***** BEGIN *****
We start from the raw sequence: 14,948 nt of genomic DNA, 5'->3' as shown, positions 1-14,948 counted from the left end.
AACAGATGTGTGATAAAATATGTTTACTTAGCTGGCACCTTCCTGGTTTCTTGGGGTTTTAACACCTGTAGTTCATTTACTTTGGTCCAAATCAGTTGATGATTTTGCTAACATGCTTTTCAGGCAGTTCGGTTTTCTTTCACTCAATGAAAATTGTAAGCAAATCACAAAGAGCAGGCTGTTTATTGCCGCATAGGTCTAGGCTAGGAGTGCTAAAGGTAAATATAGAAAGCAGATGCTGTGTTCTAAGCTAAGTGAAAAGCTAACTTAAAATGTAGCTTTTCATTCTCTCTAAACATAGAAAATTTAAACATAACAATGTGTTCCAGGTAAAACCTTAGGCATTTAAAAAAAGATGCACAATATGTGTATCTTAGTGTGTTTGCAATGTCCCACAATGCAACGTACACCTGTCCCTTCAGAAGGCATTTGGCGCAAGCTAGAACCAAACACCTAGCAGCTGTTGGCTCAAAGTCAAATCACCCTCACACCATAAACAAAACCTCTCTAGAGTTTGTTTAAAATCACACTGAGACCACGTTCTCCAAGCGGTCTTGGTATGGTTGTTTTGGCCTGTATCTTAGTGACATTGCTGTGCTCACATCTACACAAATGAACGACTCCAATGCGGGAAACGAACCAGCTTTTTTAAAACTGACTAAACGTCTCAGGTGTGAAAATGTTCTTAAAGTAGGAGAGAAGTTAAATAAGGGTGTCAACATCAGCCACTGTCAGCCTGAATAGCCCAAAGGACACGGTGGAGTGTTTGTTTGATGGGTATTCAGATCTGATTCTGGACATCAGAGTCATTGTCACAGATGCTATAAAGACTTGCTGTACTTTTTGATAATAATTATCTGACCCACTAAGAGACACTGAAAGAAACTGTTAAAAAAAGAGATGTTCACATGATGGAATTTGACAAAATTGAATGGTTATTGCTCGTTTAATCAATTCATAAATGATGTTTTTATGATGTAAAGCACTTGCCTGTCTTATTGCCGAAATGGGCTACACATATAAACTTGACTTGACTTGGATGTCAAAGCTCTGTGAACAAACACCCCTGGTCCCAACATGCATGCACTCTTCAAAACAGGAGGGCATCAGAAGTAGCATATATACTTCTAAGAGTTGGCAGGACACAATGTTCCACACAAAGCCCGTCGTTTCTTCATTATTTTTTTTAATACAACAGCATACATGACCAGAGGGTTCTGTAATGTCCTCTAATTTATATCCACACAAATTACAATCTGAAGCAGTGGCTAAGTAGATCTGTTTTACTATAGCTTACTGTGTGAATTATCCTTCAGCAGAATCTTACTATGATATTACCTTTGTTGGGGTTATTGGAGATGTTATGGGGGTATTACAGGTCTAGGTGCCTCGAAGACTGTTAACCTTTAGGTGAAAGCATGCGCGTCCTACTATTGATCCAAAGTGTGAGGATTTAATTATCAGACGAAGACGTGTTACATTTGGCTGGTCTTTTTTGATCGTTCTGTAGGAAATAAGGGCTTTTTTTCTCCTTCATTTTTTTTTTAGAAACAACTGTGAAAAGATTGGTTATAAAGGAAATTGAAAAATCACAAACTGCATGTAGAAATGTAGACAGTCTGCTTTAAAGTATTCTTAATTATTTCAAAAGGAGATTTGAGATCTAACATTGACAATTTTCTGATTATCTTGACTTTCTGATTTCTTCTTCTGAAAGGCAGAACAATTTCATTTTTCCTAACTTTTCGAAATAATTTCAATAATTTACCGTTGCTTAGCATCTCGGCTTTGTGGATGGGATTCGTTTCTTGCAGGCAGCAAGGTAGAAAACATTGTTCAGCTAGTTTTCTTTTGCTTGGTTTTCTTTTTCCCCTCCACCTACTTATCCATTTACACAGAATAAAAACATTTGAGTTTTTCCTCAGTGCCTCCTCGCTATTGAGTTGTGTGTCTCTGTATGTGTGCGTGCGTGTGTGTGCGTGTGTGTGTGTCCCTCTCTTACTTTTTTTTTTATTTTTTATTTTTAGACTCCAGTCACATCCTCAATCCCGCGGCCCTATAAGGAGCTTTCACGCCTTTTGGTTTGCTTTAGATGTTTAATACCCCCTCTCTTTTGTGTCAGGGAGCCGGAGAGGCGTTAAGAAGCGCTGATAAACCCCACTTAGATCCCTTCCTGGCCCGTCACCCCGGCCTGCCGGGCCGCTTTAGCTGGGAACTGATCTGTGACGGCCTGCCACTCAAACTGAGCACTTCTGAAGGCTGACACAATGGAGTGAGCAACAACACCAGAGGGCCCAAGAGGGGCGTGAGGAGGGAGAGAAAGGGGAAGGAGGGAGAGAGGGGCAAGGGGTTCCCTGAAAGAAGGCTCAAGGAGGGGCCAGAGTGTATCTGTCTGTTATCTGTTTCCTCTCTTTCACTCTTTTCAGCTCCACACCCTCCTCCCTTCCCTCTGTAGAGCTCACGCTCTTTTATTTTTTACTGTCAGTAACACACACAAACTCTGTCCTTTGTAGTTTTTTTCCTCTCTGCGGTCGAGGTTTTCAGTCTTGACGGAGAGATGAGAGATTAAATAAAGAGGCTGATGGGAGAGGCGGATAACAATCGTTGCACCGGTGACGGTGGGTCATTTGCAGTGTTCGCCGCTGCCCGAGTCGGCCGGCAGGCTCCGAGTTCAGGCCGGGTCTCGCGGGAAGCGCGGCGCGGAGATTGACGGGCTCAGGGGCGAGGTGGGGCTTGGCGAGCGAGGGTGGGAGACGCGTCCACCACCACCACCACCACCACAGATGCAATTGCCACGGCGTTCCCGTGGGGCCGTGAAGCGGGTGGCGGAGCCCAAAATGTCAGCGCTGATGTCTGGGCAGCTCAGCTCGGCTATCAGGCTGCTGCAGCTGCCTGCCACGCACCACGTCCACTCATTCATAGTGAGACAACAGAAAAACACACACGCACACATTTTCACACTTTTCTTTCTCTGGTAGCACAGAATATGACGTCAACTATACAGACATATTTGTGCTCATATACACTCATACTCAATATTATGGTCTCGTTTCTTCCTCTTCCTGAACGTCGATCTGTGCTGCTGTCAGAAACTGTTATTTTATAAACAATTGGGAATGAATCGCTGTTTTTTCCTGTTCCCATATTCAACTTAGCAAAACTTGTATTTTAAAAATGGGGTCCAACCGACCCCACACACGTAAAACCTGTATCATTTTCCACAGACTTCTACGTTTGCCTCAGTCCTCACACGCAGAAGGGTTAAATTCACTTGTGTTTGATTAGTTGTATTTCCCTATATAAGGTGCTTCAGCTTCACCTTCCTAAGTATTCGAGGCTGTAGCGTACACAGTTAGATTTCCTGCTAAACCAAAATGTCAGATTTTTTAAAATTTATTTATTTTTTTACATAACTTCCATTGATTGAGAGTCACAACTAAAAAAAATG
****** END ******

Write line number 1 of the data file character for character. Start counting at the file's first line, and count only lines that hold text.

We start from the raw sequence: 14,948 nt of genomic DNA, 5'->3' as shown, positions 1-14,948 counted from the left end.